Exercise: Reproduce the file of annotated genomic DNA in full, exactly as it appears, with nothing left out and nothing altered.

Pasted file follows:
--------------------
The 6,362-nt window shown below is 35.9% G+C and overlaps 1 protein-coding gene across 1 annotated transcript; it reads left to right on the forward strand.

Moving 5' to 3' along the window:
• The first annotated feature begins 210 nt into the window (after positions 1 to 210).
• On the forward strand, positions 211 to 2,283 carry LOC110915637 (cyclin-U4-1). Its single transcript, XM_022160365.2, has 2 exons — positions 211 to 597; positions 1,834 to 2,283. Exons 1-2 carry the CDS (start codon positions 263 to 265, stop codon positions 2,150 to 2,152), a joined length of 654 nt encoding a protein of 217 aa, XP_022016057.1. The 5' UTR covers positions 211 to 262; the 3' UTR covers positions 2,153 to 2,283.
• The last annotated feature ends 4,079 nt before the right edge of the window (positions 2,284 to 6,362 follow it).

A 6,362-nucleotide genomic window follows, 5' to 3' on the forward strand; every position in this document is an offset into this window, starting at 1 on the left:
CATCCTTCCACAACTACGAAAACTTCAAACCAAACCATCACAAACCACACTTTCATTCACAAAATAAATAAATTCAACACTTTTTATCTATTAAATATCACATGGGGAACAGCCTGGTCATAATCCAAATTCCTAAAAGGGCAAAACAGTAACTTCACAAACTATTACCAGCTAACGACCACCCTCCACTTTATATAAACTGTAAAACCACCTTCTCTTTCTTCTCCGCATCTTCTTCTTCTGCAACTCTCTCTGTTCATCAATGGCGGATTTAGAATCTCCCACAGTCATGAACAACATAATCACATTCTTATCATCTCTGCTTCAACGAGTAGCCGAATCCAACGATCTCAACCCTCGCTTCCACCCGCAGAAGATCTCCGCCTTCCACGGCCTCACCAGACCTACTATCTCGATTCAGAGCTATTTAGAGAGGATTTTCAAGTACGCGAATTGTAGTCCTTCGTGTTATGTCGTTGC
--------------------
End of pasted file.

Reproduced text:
The 6,362-nt window shown below is 35.9% G+C and overlaps 1 protein-coding gene across 1 annotated transcript; it reads left to right on the forward strand.

Moving 5' to 3' along the window:
• The first annotated feature begins 210 nt into the window (after positions 1 to 210).
• On the forward strand, positions 211 to 2,283 carry LOC110915637 (cyclin-U4-1). Its single transcript, XM_022160365.2, has 2 exons — positions 211 to 597; positions 1,834 to 2,283. Exons 1-2 carry the CDS (start codon positions 263 to 265, stop codon positions 2,150 to 2,152), a joined length of 654 nt encoding a protein of 217 aa, XP_022016057.1. The 5' UTR covers positions 211 to 262; the 3' UTR covers positions 2,153 to 2,283.
• The last annotated feature ends 4,079 nt before the right edge of the window (positions 2,284 to 6,362 follow it).

A 6,362-nucleotide genomic window follows, 5' to 3' on the forward strand; every position in this document is an offset into this window, starting at 1 on the left:
CATCCTTCCACAACTACGAAAACTTCAAACCAAACCATCACAAACCACACTTTCATTCACAAAATAAATAAATTCAACACTTTTTATCTATTAAATATCACATGGGGAACAGCCTGGTCATAATCCAAATTCCTAAAAGGGCAAAACAGTAACTTCACAAACTATTACCAGCTAACGACCACCCTCCACTTTATATAAACTGTAAAACCACCTTCTCTTTCTTCTCCGCATCTTCTTCTTCTGCAACTCTCTCTGTTCATCAATGGCGGATTTAGAATCTCCCACAGTCATGAACAACATAATCACATTCTTATCATCTCTGCTTCAACGAGTAGCCGAATCCAACGATCTCAACCCTCGCTTCCACCCGCAGAAGATCTCCGCCTTCCACGGCCTCACCAGACCTACTATCTCGATTCAGAGCTATTTAGAGAGGATTTTCAAGTACGCGAATTGTAGTCCTTCGTGTTATGTCGTTGC